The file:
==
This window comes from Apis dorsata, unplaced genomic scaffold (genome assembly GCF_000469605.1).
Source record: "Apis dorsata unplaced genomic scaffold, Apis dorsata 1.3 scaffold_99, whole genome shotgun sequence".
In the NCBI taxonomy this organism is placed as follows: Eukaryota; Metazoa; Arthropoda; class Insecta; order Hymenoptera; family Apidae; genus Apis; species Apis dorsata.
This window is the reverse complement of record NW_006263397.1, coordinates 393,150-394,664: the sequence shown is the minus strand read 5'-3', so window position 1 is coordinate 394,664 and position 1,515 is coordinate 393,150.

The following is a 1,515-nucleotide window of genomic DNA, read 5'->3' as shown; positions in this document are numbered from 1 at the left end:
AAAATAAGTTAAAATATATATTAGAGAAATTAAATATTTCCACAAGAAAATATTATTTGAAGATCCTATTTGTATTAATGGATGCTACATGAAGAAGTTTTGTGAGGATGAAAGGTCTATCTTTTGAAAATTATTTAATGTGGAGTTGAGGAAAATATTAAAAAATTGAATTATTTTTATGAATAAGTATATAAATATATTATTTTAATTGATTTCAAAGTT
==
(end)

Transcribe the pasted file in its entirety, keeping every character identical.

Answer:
This window comes from Apis dorsata, unplaced genomic scaffold (genome assembly GCF_000469605.1).
Source record: "Apis dorsata unplaced genomic scaffold, Apis dorsata 1.3 scaffold_99, whole genome shotgun sequence".
In the NCBI taxonomy this organism is placed as follows: Eukaryota; Metazoa; Arthropoda; class Insecta; order Hymenoptera; family Apidae; genus Apis; species Apis dorsata.
This window is the reverse complement of record NW_006263397.1, coordinates 393,150-394,664: the sequence shown is the minus strand read 5'-3', so window position 1 is coordinate 394,664 and position 1,515 is coordinate 393,150.

The following is a 1,515-nucleotide window of genomic DNA, read 5'->3' as shown; positions in this document are numbered from 1 at the left end:
AAAATAAGTTAAAATATATATTAGAGAAATTAAATATTTCCACAAGAAAATATTATTTGAAGATCCTATTTGTATTAATGGATGCTACATGAAGAAGTTTTGTGAGGATGAAAGGTCTATCTTTTGAAAATTATTTAATGTGGAGTTGAGGAAAATATTAAAAAATTGAATTATTTTTATGAATAAGTATATAAATATATTATTTTAATTGATTTCAAAGTT